Residents of Connecticut nursing homes that serve the highest proportions of racial and ethnic minorities were more than 50% more likely to contract COVID-19 and more than twice as likely to die in the early weeks of the pandemic, compared to those in homes with predominantly white populations, according to a study published today in Infection Control & Hospital Epidemiology, the journal of the Society for Healthcare Epidemiology of America.
“The widened across-facility disparities in COVID-19 morbidity and mortality during the early pandemic period are just another manifestation of the structural inequalities in nursing home care that have existed for decades,” wrote the researchers from the University of Rochester Medical Center, Rochester, New York.
Researchers analyzed weekly cases and death reports between April 13 and June 19, 2020, from 211 nursing homes in Connecticut, which was one of the few states to provide weekly counts early in the pandemic. Only four nursing homes in the state were excluded due to missing data on the racial and ethnic makeup of residents. The weekly case and death reports were analyzed for nursing home characteristics, such as number of beds, ownership, percent of Medicare residents, and staffing levels, as well as county COVID-19 case and death data.
Disparities between nursing homes with high and low proportions of minorities increased as the pandemic progressed. In Week 1, predominantly white facilities averaged 6.1 cases and no deaths, while facilities with high proportions of minority residents reported 11.7 cases and 0.3 deaths per facility. By Week 10, those facilities with few minority residents averaged 26.7 cases and 7.6 deaths, compared to 58.5 cases and 13.3 deaths per facility with high minority populations.
By Week 10, the COVID-19 incidence rate was 54% higher and the death rate was 117% higher in nursing homes with high proportions of minority residents compared to those with fewer minorities, with the disparities persisting even when accounting for differences in county infection rates and nursing home characteristics.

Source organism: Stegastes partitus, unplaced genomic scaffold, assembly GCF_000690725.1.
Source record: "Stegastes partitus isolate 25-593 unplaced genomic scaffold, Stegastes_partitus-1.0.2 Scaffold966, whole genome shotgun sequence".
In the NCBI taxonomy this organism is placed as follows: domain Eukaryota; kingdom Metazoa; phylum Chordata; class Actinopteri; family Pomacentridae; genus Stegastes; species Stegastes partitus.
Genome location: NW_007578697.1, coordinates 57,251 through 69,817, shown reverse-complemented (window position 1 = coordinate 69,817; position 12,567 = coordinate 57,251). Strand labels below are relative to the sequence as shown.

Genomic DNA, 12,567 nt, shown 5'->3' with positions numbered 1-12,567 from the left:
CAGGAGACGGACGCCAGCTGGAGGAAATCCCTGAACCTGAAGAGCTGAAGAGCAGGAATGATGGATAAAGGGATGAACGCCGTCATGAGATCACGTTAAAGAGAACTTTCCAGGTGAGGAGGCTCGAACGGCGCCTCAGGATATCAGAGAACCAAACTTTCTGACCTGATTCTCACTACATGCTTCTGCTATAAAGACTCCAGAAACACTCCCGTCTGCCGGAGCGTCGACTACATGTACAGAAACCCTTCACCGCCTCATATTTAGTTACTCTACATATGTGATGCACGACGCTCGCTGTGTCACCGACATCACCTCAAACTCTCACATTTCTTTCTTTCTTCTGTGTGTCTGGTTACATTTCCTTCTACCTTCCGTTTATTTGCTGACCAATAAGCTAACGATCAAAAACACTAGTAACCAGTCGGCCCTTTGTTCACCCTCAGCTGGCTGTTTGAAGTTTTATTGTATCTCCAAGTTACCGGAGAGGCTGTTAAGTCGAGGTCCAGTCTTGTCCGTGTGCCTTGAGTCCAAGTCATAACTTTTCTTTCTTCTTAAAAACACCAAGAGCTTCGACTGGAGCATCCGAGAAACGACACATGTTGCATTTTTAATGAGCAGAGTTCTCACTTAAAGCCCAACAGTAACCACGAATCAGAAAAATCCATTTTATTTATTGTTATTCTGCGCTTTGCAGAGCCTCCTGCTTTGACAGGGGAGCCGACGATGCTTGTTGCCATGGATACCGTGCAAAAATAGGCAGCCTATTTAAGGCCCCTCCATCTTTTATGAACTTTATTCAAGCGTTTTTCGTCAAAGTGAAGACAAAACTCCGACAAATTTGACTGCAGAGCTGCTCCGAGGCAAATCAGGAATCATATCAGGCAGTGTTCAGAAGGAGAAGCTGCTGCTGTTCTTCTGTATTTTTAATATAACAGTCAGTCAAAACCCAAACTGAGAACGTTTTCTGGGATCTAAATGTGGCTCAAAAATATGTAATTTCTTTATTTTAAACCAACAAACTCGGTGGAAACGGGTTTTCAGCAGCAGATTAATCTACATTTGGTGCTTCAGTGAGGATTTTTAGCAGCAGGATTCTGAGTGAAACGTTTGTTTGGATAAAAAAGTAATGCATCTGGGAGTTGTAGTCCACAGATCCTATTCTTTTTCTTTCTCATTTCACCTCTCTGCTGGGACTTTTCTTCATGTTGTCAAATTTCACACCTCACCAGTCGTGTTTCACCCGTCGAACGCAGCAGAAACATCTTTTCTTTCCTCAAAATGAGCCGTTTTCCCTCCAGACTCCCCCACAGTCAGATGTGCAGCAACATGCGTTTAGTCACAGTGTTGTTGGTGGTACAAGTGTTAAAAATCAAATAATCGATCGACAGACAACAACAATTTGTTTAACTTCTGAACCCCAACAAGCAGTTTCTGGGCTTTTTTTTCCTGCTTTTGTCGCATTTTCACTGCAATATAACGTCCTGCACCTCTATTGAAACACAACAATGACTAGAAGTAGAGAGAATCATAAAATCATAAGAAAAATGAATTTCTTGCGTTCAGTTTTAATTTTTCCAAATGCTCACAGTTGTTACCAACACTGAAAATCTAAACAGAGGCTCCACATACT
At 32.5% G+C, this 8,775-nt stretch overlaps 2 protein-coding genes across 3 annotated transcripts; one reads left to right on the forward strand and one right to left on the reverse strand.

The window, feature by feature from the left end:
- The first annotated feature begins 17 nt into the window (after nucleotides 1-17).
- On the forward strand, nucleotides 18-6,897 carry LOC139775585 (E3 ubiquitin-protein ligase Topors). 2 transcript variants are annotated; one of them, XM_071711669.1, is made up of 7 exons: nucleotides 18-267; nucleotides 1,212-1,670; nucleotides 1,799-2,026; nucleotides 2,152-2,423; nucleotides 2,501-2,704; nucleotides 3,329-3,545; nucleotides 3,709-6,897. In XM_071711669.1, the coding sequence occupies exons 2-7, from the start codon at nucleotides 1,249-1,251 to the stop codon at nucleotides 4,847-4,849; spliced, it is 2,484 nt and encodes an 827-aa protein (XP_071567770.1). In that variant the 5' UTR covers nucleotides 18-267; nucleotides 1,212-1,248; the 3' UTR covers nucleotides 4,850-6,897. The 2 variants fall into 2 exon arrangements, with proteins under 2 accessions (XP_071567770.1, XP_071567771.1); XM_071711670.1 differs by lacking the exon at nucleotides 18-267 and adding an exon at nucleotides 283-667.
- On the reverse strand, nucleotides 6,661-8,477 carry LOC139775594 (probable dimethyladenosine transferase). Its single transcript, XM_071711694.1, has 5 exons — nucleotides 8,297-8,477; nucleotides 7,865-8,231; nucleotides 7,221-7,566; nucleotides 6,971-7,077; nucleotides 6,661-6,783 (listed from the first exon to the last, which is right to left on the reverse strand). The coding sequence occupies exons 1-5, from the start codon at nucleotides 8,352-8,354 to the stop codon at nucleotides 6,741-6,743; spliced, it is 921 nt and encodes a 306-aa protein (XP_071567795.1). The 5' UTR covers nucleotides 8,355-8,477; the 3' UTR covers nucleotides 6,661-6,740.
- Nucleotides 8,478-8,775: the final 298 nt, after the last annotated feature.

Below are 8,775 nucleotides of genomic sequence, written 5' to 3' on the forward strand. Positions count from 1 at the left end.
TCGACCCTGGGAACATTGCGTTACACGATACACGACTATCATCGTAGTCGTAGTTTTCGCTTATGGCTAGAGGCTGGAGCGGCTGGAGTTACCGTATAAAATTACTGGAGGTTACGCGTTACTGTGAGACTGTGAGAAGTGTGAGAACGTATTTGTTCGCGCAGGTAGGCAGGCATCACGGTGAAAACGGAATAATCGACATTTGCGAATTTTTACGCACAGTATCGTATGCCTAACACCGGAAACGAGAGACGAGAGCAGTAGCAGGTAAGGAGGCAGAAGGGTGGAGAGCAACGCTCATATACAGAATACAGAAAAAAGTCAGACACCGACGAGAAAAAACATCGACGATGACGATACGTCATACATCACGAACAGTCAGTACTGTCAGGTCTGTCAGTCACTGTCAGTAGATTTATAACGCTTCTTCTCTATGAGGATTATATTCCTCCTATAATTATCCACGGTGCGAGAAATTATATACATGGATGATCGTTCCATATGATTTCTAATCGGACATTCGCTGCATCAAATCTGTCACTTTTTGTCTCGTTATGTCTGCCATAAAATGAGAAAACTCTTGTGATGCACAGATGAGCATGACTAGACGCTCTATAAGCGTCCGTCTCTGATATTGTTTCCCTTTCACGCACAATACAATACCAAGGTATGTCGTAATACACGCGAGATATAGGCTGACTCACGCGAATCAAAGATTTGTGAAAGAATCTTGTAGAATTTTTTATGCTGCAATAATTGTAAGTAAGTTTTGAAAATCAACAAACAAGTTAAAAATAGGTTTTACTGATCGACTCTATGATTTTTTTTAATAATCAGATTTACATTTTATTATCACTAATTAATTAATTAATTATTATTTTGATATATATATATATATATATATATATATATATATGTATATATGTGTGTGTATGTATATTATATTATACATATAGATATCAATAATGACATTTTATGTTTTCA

Author Names, Yue Li, Xueya Cai, Yunjiao Mao, Zijing Cheng, Helena Temkin-Greener. “Trend of racial and ethnic disparities in COVID-19 outcomes among nursing home residents.” Infection Control & Hospital Epidemiology. Web (June 16, 2021).
Published through a partnership between the Society for Healthcare Epidemiology of America and Cambridge University Press, Infection Control & Hospital Epidemiology provides original, peer-reviewed scientific articles for anyone involved with an infection control or epidemiology program in a hospital or healthcare facility. ICHE is ranked 41st out of 89 Infectious Disease Journals in the latest Web of Knowledge Journal Citation Reports from Thomson Reuters.
The Society for Healthcare Epidemiology of America (SHEA) is a professional society representing more than 2,000 physicians and other healthcare professionals around the world who possess expertise and passion for healthcare epidemiology, infection prevention, and antimicrobial stewardship. The society’s work improves public health by establishing infection-prevention measures and supporting antibiotic stewardship among healthcare providers, hospitals, and health systems. This is accomplished by leading research studies, translating research into clinical practice, developing evidence-based policies, optimizing antibiotic stewardship, and advancing the field of healthcare epidemiology. SHEA and its members strive to improve patient outcomes and create a safer, healthier future for all. Visit SHEA online at shea-online.org, facebook.com/SHEApreventingHAIs, and twitter.com/SHEA_Epi.
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